Here is an exclusive first peak at a new Channel 4 comedy about a group of young people living in very unusual circumstances.
Crashing, written by Broadchurch actress Phoebe Waller-Bridge, follows a group of young “property guardians” who are saving money by living in a disused hospital.
The vogue for property guardianship has risen in an age when living space has become increasingly unaffordable for the young but is a useful investment for often-absent owners who don’t want their properties to be damaged or invaded by squatters.
Waller-Bridge plays Lulu, the friend of Anthony (Damien Molony) who lives in the hospital with his girlfriend Kate (Louise Ford).
Uptight Kate becomes increasingly anxious about the closeness between her boyfriend and his oldest friend. Is there more to their friendship than she has been led to believe?
Also in the mix come vain estate agent Sam (Jonathan Bailey), sexy French artist Melody (Julie Dray) and frustrated, shy and excitable Fred (Amit Shah).
But it’s not all about the youngsters. Adrian Scarborough plays a hapless middle-aged divorcee called Colin who finds himself joining in the mayhem when he attracts the attentions of Melody…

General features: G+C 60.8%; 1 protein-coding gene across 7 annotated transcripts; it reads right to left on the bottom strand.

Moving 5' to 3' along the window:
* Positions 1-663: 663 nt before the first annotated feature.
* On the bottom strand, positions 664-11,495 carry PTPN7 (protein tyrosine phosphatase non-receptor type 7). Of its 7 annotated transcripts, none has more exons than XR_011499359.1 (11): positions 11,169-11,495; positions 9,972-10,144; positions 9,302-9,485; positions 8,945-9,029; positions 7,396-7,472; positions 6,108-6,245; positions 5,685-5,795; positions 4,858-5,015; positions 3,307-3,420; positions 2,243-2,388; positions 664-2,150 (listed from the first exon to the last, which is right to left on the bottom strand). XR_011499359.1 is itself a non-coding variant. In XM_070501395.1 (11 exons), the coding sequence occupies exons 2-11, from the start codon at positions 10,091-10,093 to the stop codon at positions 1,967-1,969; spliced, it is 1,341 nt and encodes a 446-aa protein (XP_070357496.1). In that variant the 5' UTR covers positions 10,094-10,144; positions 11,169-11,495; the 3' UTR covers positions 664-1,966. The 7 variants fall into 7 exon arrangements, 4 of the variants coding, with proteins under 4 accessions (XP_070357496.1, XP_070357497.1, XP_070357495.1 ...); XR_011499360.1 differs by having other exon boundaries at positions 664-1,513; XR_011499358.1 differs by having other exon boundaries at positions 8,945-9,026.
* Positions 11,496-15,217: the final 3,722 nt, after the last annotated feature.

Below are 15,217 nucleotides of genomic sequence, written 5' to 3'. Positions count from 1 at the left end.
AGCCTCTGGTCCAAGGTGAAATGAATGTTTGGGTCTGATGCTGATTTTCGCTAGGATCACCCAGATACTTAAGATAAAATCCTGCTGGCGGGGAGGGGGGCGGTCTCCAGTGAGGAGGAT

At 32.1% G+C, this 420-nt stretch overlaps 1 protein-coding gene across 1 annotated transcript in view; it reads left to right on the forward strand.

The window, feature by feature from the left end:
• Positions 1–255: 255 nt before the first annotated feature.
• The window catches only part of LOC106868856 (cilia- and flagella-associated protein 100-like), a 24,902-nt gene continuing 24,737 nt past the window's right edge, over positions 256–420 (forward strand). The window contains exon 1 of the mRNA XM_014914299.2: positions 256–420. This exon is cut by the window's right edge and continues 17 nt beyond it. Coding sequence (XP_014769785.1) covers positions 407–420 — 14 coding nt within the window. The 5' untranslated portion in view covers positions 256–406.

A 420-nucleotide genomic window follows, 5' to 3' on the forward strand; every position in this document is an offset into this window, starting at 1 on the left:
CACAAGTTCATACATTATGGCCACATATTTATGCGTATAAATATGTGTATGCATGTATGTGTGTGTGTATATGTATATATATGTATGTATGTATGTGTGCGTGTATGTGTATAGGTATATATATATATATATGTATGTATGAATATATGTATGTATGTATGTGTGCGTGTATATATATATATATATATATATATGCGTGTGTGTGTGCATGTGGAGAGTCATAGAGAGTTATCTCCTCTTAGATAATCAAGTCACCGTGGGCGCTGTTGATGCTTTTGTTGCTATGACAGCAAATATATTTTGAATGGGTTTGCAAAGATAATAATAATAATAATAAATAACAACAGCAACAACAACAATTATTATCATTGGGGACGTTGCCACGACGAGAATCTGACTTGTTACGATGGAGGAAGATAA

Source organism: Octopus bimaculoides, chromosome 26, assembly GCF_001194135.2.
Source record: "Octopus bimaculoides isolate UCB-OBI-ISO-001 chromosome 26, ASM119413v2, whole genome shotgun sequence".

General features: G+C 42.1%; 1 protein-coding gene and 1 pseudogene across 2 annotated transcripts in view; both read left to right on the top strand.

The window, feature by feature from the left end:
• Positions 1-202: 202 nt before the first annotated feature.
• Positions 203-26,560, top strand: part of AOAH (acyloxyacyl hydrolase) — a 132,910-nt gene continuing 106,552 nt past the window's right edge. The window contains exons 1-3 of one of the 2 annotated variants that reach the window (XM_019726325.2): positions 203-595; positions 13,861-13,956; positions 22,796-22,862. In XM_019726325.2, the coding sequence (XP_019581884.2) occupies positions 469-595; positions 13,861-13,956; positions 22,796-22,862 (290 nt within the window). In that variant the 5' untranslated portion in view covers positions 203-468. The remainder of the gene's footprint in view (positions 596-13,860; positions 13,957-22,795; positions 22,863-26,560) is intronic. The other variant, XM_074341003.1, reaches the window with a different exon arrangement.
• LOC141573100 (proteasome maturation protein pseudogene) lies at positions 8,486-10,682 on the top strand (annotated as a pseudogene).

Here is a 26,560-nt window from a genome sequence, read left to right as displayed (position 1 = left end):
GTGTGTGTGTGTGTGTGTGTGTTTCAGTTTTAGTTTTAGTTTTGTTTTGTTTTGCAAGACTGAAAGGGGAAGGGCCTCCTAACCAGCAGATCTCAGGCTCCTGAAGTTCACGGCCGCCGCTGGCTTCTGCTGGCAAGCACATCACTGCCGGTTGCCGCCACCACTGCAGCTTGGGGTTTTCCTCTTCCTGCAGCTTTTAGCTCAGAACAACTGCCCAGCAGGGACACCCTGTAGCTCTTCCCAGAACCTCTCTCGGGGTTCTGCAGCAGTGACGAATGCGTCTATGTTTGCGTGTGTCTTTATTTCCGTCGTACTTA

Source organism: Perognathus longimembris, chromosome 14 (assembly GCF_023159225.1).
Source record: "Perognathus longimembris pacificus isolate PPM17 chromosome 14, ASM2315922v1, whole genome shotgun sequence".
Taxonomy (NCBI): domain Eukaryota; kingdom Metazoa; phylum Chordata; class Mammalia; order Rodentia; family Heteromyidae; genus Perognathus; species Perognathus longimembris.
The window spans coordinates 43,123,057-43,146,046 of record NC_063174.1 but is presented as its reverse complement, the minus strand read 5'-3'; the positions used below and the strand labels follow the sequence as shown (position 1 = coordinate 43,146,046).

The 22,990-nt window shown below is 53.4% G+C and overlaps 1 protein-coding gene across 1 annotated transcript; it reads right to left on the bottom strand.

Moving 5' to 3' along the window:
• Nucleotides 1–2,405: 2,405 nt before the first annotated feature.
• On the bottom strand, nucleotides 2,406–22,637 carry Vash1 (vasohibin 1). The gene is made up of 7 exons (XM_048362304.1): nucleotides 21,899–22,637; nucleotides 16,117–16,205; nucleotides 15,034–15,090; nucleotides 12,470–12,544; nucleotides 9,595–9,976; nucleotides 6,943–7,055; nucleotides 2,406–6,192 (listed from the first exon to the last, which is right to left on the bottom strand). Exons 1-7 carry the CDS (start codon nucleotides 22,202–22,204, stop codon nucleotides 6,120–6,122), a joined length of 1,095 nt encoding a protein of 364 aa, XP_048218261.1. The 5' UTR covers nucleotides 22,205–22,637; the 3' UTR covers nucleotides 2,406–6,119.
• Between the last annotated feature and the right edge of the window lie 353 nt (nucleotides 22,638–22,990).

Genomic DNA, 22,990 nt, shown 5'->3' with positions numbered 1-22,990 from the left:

Warning: mild adult content:
It is the first TV writing commission for Waller-Bridge who has written her own stage plays before and starred as ruthless barrister Abby Thompson in Broadchurch series 2.
She said: ‘It’s an absolute dream to be writing for such a sexy, funny, groundbreaking channel. I’m over the moon that they’ve let this naughty little gang of characters into the fold.”
Crashing starts on January 11th at 10pm on Channel 4
Ben has worked as a professional journalist specialising in TV and the arts for nearly twenty years. After a two year stint on local newspapers in the mid 1990s, he spent more than 5 years as the broadcast reporter at the Stage newspaper. Following that he enjoyed staff reporting positions at the Sunday Mirror and the Sunday Times breaking stories and writing features before settling as a full time freelance writing for an array of newspapers and magazines - but mainly for the Guardian, Evening Standard, Broadcast, Independent and the New Statesman where he wrote a column.